Author Archives: Stuart Bates

Naval Brigades, Zululand, 1879

Royal Navy Officers wearing blue helmets. Far right of the photo shows a seaman also wearing the blue helmet. (Photo courtesy National Army Museum)

Royal Navy Officers wearing blue helmets. Far right of the photo shows a seaman also wearing the blue helmet. (Photo courtesy National Army Museum)

I must state at the outset that this article was inspired by Tim Reese (Tim’s website) who questioned my description of the blue helmets worn by the Royal Navy as being standard Foreign Service Helmets with blue cloth covers (see Sun Helmets in the Royal Navy). On closer inspection that is obviously not the case. They are blue cloth helmets in their own right. Tim and I are in disagreement as to the “flared” helmets worn by two of the officers: Tim positing that they are the product of rough wear and storage; I say that they are too symmetrical and in good condition for that to be true. It remains a moot point. Continue reading

Full and Undress Headgear in India

The 2nd Dragoon Guards (Queen’s Bays) charging at Lucknow.

The 2nd Dragoon Guards (Queen’s Bays) charging at Lucknow.

During the Indian Mutiny both Full Dress and Undress headgear was worn. Cavalry, as shown above, initially adopted a turban wound around the base of the metal helmets but how effective this was is debatable. Infantry soon adopted the Havelock cover, named after its creator Major General Henry Havelock, which covered both the cap/shako and included a neck curtain. Cavalry soon adopted a full quilted cover. Continue reading

The Gloucestershire Back Badge

Battle of Alexandria 1801During the Battle of Alexandria in 1801 the 28th Foot (North Gloucestershire) Regiment was attacked from behind by the French. The commanding officer Lt. Col. Paget then gave the famous order “Rear rank, 28th. Right about face.” With consummate discipline the rear rank turned to face the attacking French and at short range fired one devastating volley which caused heavy casualties and forced the enemy’s withdrawal.

For this action the regiment was allowed the distinction of wearing badges on both the front and rear of the head-dress. Only the two regular battalions of the Gloucestershire Regiment, formed by the amalgamation of the 28th and 61st Regiments which occurred as a result of the Cardwell/Childers reforms of the British Army in 1881 were allowed this distinction. Militia and Volunteer battalions were not allowed this distinction. Continue reading

Royal Corps of Signals

A Royal Corps of Signals (RCS) radio party in Quetta, India 1932. (Photo Peter Suciu)

A Royal Corps of Signals (RCS) radio party in Quetta, India 1932. (Photo Peter Suciu)

The Royal Corps of Signals was formed in 1920 however prior to that date the Royal Engineers provided a communications system during the Crimean War and the Abyssinian War of 1867 brought further active experience for the telegraphists and signalers of the Royal Engineers. 1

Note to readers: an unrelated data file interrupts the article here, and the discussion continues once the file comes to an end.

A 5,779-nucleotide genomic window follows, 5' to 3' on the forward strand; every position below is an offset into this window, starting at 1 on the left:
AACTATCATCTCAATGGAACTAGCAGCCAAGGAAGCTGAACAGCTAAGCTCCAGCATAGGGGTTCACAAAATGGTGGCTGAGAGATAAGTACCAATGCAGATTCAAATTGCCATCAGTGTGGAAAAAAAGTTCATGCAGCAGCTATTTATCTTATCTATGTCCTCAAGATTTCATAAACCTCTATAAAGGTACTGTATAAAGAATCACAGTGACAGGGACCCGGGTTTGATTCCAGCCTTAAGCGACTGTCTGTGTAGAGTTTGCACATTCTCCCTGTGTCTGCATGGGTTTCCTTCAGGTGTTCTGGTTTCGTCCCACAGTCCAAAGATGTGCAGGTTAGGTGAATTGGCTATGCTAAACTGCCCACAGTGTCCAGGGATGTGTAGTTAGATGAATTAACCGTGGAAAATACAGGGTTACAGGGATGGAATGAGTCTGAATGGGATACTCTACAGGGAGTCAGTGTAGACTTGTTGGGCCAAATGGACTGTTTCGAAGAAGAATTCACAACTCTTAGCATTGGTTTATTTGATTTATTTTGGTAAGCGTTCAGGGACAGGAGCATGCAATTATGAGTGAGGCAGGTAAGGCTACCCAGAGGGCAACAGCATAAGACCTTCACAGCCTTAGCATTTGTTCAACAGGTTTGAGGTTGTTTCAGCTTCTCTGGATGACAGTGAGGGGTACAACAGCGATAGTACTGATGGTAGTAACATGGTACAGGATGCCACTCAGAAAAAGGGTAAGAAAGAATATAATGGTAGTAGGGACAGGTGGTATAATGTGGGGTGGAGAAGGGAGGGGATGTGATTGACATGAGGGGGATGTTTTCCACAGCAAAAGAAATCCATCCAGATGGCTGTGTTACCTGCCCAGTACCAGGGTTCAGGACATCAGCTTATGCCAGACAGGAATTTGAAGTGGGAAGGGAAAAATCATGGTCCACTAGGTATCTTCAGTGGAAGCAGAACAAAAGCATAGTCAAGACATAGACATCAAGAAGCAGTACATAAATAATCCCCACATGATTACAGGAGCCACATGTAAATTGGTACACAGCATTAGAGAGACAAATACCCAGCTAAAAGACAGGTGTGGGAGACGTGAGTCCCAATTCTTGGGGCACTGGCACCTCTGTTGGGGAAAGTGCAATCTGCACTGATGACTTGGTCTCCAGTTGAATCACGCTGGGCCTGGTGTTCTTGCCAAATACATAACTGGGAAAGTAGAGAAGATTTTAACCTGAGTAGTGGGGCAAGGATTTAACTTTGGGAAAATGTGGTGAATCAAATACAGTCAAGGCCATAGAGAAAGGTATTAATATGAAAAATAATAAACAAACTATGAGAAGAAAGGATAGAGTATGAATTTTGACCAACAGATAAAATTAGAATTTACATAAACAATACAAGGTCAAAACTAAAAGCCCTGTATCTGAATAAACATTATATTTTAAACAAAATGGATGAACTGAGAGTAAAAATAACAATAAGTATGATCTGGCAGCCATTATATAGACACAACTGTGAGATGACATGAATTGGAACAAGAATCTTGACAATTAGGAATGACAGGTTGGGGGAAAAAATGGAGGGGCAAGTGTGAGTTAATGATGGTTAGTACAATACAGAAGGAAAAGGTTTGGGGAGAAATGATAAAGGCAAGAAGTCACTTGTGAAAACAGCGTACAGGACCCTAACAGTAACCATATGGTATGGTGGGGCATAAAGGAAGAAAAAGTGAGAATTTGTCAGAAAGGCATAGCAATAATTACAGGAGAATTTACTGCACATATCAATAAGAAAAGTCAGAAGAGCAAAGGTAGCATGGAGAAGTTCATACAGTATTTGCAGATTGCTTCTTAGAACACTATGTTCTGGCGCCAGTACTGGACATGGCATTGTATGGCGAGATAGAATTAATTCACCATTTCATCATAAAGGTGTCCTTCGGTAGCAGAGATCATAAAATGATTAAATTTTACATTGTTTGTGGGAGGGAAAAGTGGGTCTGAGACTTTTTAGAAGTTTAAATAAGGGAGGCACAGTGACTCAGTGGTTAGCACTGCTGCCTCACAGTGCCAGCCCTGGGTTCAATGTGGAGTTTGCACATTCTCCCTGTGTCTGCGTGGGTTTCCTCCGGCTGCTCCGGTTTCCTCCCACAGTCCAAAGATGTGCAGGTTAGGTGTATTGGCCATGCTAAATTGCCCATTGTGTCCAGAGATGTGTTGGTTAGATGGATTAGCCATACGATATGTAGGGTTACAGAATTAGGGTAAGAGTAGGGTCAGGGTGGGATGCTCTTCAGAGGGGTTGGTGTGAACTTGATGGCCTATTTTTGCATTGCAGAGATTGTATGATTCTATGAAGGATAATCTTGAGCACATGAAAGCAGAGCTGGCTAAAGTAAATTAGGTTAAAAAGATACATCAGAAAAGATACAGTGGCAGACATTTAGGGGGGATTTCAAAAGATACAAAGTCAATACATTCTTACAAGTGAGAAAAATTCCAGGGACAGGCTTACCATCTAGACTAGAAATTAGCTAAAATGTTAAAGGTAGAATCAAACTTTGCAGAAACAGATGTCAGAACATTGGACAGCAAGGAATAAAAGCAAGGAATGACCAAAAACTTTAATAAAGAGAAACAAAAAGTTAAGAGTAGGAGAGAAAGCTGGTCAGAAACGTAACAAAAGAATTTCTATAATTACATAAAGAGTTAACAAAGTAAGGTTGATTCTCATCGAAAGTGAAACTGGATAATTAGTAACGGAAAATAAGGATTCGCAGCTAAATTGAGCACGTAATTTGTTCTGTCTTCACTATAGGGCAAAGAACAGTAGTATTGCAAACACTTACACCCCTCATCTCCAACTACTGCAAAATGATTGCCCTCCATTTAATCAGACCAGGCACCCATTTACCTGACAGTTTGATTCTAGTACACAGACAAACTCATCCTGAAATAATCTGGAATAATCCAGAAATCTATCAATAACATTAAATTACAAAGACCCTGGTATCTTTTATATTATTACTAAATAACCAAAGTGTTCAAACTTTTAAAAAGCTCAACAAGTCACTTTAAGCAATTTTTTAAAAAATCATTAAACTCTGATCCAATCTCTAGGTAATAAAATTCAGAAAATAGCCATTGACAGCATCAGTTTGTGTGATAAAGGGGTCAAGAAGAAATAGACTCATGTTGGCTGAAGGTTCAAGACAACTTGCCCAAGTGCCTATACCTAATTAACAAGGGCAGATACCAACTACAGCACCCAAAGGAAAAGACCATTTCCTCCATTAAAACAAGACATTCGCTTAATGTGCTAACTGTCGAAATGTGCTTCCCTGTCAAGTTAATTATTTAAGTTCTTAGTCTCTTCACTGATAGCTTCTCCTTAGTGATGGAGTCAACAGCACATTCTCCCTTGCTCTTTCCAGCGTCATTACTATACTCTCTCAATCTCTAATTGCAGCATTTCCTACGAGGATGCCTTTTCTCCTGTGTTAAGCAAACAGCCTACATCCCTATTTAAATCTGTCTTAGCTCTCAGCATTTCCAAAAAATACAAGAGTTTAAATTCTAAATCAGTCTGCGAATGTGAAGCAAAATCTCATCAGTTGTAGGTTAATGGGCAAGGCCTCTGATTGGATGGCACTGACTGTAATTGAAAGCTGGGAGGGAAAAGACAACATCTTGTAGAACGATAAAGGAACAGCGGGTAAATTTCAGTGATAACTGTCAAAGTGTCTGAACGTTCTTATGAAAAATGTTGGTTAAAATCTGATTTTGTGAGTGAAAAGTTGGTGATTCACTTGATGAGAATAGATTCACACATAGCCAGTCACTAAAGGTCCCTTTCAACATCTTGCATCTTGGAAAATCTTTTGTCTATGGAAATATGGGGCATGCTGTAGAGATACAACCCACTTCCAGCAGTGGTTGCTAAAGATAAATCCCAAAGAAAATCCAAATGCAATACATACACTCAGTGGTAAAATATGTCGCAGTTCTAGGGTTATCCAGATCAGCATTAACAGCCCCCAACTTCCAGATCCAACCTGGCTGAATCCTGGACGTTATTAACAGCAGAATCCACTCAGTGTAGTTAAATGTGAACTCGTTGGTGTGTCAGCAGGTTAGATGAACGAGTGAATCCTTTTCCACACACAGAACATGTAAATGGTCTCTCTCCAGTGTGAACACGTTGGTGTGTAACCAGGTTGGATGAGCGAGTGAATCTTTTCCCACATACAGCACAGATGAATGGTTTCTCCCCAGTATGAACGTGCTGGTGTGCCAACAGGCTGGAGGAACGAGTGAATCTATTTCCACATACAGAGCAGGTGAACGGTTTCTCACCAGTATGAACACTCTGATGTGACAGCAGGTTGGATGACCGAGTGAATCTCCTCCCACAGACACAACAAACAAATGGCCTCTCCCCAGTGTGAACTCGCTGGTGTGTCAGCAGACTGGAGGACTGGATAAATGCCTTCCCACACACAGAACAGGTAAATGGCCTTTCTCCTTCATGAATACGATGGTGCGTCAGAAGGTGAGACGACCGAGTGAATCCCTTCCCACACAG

Note the white/blue armband worn by the signalers in the above photograph.

Continue reading

A Berkshire Lad Revisited

A Wolseley helmet provenanced to Private Frederick G. Rance of the 1st Battalion Royal Berkshire Regiment. This helmet was manufactured by Percy Ayses & Co. (Author’s collection)

A Wolseley helmet provenanced to Private Frederick G. Rance of the 1st Battalion Royal Berkshire Regiment. This helmet was manufactured by Percy Ayses & Co. (Author’s collection)

Last year I wrote a companion article to this one, A Berkshire Lad, but have in the last week been contacted by the family of Pte. Frederick G. Rance. I sensed the import and could not but return the helmet to the family to complement the other memorabilia which they have preserved. Continue reading

British Experimental Helmets and Others

1st Battalion Northamptonshire Regiment c1892 wearing experimental helmets developed in the late 1880s. (Photo courtesy Michael Barthorp)

1st Battalion Northamptonshire Regiment c1892 wearing experimental helmets developed in the late 1880s. (Photo courtesy Michael Barthorp)

Since being introduced into the British Army in the late 1870s several problems with the Colonial pattern helmet prompted a search for a replacement. Those problems were; the rear of the helmet forcing the front peak down thereby making firing a rifle in the prone position difficult, and the lack of sun protection to the temples. There are many period photographs showing the helmets being worn back to front to provide better sun protection to the eyes although, therefore, exposing the neck. Continue reading